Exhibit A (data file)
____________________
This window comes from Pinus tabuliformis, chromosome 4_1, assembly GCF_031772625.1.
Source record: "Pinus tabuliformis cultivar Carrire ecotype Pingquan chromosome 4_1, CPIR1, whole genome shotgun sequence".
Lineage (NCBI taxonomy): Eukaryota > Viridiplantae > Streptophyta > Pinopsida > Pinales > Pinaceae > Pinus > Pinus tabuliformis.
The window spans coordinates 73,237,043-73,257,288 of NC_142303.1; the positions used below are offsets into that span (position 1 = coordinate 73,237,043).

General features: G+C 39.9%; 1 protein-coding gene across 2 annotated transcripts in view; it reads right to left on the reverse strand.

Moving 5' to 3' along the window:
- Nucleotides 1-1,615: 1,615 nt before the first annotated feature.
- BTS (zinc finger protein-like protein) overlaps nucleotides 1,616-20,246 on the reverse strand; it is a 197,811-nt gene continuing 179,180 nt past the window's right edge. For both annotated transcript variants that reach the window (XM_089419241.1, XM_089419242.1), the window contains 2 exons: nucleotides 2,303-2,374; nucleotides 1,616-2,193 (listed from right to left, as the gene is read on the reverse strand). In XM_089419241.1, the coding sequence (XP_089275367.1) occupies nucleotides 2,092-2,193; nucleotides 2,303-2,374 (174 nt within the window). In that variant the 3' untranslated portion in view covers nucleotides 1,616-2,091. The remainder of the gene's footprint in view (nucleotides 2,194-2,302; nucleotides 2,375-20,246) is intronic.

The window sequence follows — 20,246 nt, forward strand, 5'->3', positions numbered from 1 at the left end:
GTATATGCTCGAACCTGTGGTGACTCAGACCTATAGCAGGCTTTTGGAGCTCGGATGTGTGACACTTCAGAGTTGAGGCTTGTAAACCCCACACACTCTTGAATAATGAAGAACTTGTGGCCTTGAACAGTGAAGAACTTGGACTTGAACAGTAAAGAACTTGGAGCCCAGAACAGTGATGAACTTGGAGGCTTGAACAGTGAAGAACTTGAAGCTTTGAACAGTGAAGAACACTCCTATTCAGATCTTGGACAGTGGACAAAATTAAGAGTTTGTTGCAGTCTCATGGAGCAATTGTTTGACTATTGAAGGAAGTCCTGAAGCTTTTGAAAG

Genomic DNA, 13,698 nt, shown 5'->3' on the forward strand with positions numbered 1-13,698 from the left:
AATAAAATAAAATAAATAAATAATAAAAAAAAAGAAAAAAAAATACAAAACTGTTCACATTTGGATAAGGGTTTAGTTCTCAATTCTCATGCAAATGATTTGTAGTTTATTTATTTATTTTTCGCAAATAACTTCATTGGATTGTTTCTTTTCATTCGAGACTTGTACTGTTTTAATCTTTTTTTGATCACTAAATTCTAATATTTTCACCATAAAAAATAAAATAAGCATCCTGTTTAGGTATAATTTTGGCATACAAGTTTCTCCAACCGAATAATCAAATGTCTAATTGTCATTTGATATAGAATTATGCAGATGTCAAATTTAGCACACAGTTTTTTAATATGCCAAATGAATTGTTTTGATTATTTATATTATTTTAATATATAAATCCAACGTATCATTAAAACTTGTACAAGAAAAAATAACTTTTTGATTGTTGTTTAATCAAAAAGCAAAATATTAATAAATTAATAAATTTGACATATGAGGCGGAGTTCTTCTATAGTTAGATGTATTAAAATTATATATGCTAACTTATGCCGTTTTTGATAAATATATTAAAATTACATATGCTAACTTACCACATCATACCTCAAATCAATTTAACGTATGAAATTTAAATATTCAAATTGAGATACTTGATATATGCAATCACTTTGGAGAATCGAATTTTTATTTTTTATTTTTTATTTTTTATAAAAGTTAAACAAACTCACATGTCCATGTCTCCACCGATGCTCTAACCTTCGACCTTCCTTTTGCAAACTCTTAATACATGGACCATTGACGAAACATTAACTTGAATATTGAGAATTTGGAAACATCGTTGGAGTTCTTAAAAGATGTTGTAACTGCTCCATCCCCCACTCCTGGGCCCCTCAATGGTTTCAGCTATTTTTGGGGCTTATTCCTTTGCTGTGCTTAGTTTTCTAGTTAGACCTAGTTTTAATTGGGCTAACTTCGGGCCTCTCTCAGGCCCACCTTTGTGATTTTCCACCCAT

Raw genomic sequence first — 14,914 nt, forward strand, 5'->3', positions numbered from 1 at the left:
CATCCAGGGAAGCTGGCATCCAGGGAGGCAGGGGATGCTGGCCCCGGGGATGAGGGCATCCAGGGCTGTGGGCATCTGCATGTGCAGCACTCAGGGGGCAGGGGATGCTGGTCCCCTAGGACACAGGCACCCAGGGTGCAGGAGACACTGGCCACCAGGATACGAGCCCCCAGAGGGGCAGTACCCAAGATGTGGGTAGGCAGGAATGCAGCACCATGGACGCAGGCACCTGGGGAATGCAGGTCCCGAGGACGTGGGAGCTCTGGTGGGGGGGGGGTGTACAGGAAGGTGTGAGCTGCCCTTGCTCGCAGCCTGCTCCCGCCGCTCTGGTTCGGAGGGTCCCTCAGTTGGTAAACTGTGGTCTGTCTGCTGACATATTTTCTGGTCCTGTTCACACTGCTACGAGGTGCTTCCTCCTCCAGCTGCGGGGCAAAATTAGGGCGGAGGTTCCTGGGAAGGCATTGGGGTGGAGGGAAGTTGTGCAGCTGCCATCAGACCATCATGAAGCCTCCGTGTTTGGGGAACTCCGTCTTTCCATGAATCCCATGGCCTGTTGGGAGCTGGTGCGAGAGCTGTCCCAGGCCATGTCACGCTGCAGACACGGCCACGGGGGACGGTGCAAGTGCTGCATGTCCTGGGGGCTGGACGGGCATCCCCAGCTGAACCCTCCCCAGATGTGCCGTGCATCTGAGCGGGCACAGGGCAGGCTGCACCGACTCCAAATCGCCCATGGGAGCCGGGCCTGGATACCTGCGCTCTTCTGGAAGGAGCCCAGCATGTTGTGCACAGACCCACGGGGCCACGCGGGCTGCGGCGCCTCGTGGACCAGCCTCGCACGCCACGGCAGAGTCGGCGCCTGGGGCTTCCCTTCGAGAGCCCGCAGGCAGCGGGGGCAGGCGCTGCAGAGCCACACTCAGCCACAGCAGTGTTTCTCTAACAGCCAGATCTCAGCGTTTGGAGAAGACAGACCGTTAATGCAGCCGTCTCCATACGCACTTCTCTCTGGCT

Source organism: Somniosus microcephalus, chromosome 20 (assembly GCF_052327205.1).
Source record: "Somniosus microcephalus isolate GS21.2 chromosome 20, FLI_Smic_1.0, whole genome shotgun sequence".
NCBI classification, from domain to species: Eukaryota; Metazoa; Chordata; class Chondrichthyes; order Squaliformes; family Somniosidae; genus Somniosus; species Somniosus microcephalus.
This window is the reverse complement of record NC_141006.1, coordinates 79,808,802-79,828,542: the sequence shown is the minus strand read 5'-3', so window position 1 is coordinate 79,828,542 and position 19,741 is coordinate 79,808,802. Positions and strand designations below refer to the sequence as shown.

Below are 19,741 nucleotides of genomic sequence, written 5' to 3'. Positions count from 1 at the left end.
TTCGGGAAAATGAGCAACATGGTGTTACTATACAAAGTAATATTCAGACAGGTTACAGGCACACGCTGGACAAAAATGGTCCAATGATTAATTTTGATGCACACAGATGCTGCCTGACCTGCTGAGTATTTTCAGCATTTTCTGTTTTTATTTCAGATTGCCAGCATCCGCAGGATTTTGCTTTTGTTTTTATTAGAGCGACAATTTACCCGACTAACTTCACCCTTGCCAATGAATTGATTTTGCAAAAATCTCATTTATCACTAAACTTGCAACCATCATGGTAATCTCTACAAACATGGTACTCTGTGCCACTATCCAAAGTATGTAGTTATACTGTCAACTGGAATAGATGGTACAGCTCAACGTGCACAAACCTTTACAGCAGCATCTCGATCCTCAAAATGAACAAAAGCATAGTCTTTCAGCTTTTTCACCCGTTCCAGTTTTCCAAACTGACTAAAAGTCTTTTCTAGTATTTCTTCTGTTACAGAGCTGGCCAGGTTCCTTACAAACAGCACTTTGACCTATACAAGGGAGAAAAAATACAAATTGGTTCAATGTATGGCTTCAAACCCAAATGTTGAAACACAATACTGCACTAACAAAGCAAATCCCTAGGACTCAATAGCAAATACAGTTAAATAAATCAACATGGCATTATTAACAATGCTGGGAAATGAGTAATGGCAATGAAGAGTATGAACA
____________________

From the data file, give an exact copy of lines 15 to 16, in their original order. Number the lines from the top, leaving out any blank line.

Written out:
Source organism: Somniosus microcephalus, chromosome 20 (assembly GCF_052327205.1).
Source record: "Somniosus microcephalus isolate GS21.2 chromosome 20, FLI_Smic_1.0, whole genome shotgun sequence".